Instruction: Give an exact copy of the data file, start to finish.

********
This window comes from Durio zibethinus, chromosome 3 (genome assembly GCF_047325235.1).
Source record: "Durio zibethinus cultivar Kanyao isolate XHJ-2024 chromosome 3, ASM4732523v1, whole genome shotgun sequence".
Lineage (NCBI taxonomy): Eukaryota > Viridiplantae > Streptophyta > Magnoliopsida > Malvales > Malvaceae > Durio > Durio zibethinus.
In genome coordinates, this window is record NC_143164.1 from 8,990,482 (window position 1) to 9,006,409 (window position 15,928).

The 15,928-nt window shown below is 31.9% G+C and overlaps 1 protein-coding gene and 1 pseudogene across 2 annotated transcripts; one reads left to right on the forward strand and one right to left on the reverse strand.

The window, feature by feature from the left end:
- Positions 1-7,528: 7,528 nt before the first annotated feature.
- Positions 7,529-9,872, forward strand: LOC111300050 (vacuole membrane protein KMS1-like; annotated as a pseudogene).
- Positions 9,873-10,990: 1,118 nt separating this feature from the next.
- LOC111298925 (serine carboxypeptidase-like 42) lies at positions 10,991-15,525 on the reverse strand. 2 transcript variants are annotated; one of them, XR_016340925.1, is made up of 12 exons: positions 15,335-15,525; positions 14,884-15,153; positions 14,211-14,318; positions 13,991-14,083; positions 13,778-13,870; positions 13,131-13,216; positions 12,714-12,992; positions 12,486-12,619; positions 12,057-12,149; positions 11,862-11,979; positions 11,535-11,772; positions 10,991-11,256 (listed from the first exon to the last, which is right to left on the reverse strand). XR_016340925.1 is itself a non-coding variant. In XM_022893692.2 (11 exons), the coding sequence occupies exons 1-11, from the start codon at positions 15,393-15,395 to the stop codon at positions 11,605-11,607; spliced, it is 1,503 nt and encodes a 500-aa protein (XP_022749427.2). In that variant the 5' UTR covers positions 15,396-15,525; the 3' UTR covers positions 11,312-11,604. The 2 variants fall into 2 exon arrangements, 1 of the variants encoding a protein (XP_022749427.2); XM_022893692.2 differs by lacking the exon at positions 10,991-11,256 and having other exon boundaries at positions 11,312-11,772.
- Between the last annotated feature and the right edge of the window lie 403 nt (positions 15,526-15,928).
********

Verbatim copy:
This window comes from Durio zibethinus, chromosome 3 (genome assembly GCF_047325235.1).
Source record: "Durio zibethinus cultivar Kanyao isolate XHJ-2024 chromosome 3, ASM4732523v1, whole genome shotgun sequence".
Lineage (NCBI taxonomy): Eukaryota > Viridiplantae > Streptophyta > Magnoliopsida > Malvales > Malvaceae > Durio > Durio zibethinus.
In genome coordinates, this window is record NC_143164.1 from 8,990,482 (window position 1) to 9,006,409 (window position 15,928).

The 15,928-nt window shown below is 31.9% G+C and overlaps 1 protein-coding gene and 1 pseudogene across 2 annotated transcripts; one reads left to right on the forward strand and one right to left on the reverse strand.

The window, feature by feature from the left end:
- Positions 1-7,528: 7,528 nt before the first annotated feature.
- Positions 7,529-9,872, forward strand: LOC111300050 (vacuole membrane protein KMS1-like; annotated as a pseudogene).
- Positions 9,873-10,990: 1,118 nt separating this feature from the next.
- LOC111298925 (serine carboxypeptidase-like 42) lies at positions 10,991-15,525 on the reverse strand. 2 transcript variants are annotated; one of them, XR_016340925.1, is made up of 12 exons: positions 15,335-15,525; positions 14,884-15,153; positions 14,211-14,318; positions 13,991-14,083; positions 13,778-13,870; positions 13,131-13,216; positions 12,714-12,992; positions 12,486-12,619; positions 12,057-12,149; positions 11,862-11,979; positions 11,535-11,772; positions 10,991-11,256 (listed from the first exon to the last, which is right to left on the reverse strand). XR_016340925.1 is itself a non-coding variant. In XM_022893692.2 (11 exons), the coding sequence occupies exons 1-11, from the start codon at positions 15,393-15,395 to the stop codon at positions 11,605-11,607; spliced, it is 1,503 nt and encodes a 500-aa protein (XP_022749427.2). In that variant the 5' UTR covers positions 15,396-15,525; the 3' UTR covers positions 11,312-11,604. The 2 variants fall into 2 exon arrangements, 1 of the variants encoding a protein (XP_022749427.2); XM_022893692.2 differs by lacking the exon at positions 10,991-11,256 and having other exon boundaries at positions 11,312-11,772.
- Between the last annotated feature and the right edge of the window lie 403 nt (positions 15,526-15,928).